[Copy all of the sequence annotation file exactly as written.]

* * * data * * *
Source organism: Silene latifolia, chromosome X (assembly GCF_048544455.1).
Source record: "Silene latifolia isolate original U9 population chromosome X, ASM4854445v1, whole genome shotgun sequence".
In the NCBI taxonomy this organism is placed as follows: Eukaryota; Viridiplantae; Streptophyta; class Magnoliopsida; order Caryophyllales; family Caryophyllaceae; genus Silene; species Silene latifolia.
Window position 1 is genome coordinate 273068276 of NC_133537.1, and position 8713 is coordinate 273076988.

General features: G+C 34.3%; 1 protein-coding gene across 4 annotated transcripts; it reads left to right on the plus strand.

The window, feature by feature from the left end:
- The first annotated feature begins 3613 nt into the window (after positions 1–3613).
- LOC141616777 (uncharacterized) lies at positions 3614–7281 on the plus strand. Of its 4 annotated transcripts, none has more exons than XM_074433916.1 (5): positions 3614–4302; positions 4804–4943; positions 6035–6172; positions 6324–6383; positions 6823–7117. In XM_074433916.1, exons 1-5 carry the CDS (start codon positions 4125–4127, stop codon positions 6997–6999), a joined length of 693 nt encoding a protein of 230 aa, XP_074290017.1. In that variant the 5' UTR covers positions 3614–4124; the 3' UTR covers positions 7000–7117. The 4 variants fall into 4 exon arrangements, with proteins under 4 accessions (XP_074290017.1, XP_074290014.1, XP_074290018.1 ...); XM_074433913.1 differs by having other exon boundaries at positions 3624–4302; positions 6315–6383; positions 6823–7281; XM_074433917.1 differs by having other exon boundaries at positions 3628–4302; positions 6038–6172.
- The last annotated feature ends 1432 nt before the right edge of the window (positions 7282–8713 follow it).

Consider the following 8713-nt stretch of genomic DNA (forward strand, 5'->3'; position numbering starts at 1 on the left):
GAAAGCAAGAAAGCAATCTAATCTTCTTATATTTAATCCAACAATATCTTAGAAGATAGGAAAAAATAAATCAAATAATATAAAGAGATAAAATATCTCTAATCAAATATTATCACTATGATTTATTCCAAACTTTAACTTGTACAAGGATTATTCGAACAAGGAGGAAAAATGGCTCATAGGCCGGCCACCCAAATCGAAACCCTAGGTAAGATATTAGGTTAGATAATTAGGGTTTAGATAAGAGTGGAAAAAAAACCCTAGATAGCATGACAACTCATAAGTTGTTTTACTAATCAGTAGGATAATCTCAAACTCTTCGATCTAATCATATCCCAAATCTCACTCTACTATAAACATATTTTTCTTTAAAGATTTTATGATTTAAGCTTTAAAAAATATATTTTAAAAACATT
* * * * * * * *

Source organism: Silene latifolia, chromosome X (assembly GCF_048544455.1).
Source record: "Silene latifolia isolate original U9 population chromosome X, ASM4854445v1, whole genome shotgun sequence".
In the NCBI taxonomy this organism is placed as follows: Eukaryota; Viridiplantae; Streptophyta; class Magnoliopsida; order Caryophyllales; family Caryophyllaceae; genus Silene; species Silene latifolia.
Window position 1 is genome coordinate 273068276 of NC_133537.1, and position 8713 is coordinate 273076988.

General features: G+C 34.3%; 1 protein-coding gene across 4 annotated transcripts; it reads left to right on the plus strand.

The window, feature by feature from the left end:
- The first annotated feature begins 3613 nt into the window (after positions 1–3613).
- LOC141616777 (uncharacterized) lies at positions 3614–7281 on the plus strand. Of its 4 annotated transcripts, none has more exons than XM_074433916.1 (5): positions 3614–4302; positions 4804–4943; positions 6035–6172; positions 6324–6383; positions 6823–7117. In XM_074433916.1, exons 1-5 carry the CDS (start codon positions 4125–4127, stop codon positions 6997–6999), a joined length of 693 nt encoding a protein of 230 aa, XP_074290017.1. In that variant the 5' UTR covers positions 3614–4124; the 3' UTR covers positions 7000–7117. The 4 variants fall into 4 exon arrangements, with proteins under 4 accessions (XP_074290017.1, XP_074290014.1, XP_074290018.1 ...); XM_074433913.1 differs by having other exon boundaries at positions 3624–4302; positions 6315–6383; positions 6823–7281; XM_074433917.1 differs by having other exon boundaries at positions 3628–4302; positions 6038–6172.
- The last annotated feature ends 1432 nt before the right edge of the window (positions 7282–8713 follow it).

Consider the following 8713-nt stretch of genomic DNA (forward strand, 5'->3'; position numbering starts at 1 on the left):
GAAAGCAAGAAAGCAATCTAATCTTCTTATATTTAATCCAACAATATCTTAGAAGATAGGAAAAAATAAATCAAATAATATAAAGAGATAAAATATCTCTAATCAAATATTATCACTATGATTTATTCCAAACTTTAACTTGTACAAGGATTATTCGAACAAGGAGGAAAAATGGCTCATAGGCCGGCCACCCAAATCGAAACCCTAGGTAAGATATTAGGTTAGATAATTAGGGTTTAGATAAGAGTGGAAAAAAAACCCTAGATAGCATGACAACTCATAAGTTGTTTTACTAATCAGTAGGATAATCTCAAACTCTTCGATCTAATCATATCCCAAATCTCACTCTACTATAAACATATTTTTCTTTAAAGATTTTATGATTTAAGCTTTAAAAAATATATTTTAAAAACATT